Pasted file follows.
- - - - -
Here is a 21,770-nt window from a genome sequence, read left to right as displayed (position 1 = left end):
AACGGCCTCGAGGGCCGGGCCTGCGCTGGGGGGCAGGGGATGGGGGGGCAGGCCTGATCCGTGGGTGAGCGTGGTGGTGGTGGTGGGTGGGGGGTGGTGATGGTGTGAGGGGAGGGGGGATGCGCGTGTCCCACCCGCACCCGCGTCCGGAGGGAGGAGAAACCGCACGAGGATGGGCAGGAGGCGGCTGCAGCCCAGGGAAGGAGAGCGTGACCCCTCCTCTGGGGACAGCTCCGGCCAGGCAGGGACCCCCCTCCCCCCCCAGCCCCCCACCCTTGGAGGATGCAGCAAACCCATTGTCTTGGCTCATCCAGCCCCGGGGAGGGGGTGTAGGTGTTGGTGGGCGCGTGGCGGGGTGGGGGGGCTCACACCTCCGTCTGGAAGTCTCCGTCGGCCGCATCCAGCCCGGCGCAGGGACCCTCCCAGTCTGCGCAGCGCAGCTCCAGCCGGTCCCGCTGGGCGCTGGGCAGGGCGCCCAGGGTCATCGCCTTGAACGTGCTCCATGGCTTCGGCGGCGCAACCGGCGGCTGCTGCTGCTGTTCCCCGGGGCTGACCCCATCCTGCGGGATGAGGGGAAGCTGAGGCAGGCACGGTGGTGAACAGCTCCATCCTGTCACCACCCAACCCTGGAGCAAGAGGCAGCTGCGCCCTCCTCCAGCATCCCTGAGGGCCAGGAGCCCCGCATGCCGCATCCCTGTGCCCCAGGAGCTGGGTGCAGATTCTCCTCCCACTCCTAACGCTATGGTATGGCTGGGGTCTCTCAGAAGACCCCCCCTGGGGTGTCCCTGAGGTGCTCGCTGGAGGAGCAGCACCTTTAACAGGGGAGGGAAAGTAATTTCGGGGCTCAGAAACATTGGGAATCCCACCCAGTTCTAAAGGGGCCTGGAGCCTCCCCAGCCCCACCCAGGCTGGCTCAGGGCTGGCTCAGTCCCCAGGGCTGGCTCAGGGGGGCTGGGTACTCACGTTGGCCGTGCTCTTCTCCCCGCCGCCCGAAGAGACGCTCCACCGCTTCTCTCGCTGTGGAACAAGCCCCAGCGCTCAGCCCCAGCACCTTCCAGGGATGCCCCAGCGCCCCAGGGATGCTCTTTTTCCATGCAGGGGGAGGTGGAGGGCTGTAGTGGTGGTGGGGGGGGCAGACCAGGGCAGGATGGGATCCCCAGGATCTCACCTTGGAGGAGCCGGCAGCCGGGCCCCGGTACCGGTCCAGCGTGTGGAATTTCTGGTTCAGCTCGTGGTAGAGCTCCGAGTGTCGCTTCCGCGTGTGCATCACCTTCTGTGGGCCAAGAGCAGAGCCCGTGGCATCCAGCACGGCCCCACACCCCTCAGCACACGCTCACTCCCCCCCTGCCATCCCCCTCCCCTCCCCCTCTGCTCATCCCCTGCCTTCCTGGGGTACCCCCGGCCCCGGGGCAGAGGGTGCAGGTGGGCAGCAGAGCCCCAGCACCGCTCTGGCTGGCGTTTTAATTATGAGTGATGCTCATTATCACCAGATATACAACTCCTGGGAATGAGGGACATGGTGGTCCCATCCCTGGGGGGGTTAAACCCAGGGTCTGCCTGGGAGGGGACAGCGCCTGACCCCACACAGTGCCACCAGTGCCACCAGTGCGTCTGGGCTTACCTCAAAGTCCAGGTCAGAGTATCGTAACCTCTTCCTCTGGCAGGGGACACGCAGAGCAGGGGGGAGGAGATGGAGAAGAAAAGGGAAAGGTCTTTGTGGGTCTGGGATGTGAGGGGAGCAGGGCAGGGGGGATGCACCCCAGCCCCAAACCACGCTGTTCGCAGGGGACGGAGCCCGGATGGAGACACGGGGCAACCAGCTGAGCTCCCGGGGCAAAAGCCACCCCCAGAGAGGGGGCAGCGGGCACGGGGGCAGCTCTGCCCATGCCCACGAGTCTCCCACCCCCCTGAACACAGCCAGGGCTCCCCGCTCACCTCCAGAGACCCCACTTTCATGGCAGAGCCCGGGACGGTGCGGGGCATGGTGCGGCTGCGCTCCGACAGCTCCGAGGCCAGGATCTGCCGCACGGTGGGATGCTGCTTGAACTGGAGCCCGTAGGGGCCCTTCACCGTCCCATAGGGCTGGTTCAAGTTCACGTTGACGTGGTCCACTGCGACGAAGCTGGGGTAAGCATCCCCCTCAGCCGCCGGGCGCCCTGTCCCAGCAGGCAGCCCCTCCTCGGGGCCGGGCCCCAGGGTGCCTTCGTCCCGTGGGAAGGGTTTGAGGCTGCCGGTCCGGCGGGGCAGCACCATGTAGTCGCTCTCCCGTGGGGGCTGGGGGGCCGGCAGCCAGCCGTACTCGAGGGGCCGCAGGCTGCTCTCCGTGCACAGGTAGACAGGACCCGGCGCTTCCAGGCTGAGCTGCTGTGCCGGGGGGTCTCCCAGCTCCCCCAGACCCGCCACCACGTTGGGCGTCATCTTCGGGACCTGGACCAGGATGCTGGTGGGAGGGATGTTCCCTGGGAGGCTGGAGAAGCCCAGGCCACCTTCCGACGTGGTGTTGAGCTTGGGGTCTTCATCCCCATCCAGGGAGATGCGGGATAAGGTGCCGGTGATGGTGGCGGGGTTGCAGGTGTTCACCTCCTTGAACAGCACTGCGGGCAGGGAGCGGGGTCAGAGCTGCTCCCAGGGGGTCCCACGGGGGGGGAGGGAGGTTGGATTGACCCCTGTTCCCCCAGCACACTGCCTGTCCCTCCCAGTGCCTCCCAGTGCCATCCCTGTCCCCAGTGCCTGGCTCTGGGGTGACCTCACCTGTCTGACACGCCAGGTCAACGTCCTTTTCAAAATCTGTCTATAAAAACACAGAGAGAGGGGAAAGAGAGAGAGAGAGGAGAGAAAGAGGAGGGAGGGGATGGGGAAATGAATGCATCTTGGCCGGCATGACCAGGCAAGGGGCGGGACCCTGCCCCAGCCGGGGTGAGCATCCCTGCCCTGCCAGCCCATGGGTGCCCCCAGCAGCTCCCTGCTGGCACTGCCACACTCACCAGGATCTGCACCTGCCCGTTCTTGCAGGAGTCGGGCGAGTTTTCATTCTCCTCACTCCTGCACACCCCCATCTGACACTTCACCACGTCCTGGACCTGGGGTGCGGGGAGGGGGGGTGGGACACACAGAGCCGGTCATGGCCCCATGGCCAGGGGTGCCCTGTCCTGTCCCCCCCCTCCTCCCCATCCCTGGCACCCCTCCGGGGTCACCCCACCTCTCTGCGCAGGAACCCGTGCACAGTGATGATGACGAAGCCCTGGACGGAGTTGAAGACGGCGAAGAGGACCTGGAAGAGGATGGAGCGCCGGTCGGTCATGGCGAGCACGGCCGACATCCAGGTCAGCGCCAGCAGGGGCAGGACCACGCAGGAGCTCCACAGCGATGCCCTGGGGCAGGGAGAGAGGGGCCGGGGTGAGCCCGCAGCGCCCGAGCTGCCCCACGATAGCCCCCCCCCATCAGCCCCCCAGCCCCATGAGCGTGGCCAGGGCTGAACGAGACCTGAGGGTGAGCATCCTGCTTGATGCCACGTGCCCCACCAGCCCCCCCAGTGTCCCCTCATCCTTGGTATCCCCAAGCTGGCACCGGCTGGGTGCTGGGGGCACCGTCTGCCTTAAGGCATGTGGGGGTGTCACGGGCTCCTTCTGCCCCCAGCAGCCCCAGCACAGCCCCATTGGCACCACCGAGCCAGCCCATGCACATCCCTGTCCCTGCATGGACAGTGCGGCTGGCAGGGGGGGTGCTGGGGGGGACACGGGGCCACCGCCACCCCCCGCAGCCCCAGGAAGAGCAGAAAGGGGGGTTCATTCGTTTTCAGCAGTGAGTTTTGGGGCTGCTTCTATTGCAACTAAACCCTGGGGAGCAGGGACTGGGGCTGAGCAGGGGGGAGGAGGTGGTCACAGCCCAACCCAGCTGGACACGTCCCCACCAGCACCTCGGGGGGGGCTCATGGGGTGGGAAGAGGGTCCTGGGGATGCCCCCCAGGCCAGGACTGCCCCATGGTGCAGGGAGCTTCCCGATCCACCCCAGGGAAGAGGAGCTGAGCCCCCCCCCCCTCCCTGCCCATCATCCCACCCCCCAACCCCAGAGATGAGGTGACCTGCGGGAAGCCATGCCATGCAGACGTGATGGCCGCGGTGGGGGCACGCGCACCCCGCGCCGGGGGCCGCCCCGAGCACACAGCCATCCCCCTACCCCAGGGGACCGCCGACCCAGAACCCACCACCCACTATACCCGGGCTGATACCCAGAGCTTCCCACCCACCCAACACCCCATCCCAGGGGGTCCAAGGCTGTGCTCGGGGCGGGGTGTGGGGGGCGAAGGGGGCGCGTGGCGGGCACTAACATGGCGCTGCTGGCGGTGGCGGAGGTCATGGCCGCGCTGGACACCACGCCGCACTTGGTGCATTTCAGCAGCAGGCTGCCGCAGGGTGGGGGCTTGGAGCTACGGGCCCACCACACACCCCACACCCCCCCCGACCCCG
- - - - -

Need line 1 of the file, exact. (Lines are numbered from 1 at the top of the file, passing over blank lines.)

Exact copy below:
Here is a 21,770-nt window from a genome sequence, read left to right as displayed (position 1 = left end):